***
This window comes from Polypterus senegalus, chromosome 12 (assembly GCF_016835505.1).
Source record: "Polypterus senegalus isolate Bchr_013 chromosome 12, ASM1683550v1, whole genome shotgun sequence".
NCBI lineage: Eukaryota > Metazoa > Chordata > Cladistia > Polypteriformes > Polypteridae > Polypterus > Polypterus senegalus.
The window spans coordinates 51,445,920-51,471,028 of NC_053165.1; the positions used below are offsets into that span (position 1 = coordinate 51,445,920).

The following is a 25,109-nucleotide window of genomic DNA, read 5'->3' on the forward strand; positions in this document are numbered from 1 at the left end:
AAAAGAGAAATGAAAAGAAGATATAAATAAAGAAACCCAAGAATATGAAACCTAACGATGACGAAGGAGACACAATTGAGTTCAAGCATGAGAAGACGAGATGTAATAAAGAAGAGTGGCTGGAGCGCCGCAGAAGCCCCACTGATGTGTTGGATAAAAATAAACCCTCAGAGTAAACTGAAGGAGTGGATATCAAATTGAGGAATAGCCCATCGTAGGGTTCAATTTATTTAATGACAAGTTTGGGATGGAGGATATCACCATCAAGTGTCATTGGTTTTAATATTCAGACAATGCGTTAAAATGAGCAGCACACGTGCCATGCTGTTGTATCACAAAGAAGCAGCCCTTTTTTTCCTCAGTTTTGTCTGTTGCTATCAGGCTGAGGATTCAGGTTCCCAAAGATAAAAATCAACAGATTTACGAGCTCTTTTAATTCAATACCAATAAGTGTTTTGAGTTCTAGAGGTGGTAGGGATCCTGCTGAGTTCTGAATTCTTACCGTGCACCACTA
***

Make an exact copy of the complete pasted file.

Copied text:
This window comes from Polypterus senegalus, chromosome 12 (assembly GCF_016835505.1).
Source record: "Polypterus senegalus isolate Bchr_013 chromosome 12, ASM1683550v1, whole genome shotgun sequence".
NCBI lineage: Eukaryota > Metazoa > Chordata > Cladistia > Polypteriformes > Polypteridae > Polypterus > Polypterus senegalus.
The window spans coordinates 51,445,920-51,471,028 of NC_053165.1; the positions used below are offsets into that span (position 1 = coordinate 51,445,920).

The following is a 25,109-nucleotide window of genomic DNA, read 5'->3' on the forward strand; positions in this document are numbered from 1 at the left end:
AAAAGAGAAATGAAAAGAAGATATAAATAAAGAAACCCAAGAATATGAAACCTAACGATGACGAAGGAGACACAATTGAGTTCAAGCATGAGAAGACGAGATGTAATAAAGAAGAGTGGCTGGAGCGCCGCAGAAGCCCCACTGATGTGTTGGATAAAAATAAACCCTCAGAGTAAACTGAAGGAGTGGATATCAAATTGAGGAATAGCCCATCGTAGGGTTCAATTTATTTAATGACAAGTTTGGGATGGAGGATATCACCATCAAGTGTCATTGGTTTTAATATTCAGACAATGCGTTAAAATGAGCAGCACACGTGCCATGCTGTTGTATCACAAAGAAGCAGCCCTTTTTTTCCTCAGTTTTGTCTGTTGCTATCAGGCTGAGGATTCAGGTTCCCAAAGATAAAAATCAACAGATTTACGAGCTCTTTTAATTCAATACCAATAAGTGTTTTGAGTTCTAGAGGTGGTAGGGATCCTGCTGAGTTCTGAATTCTTACCGTGCACCACTA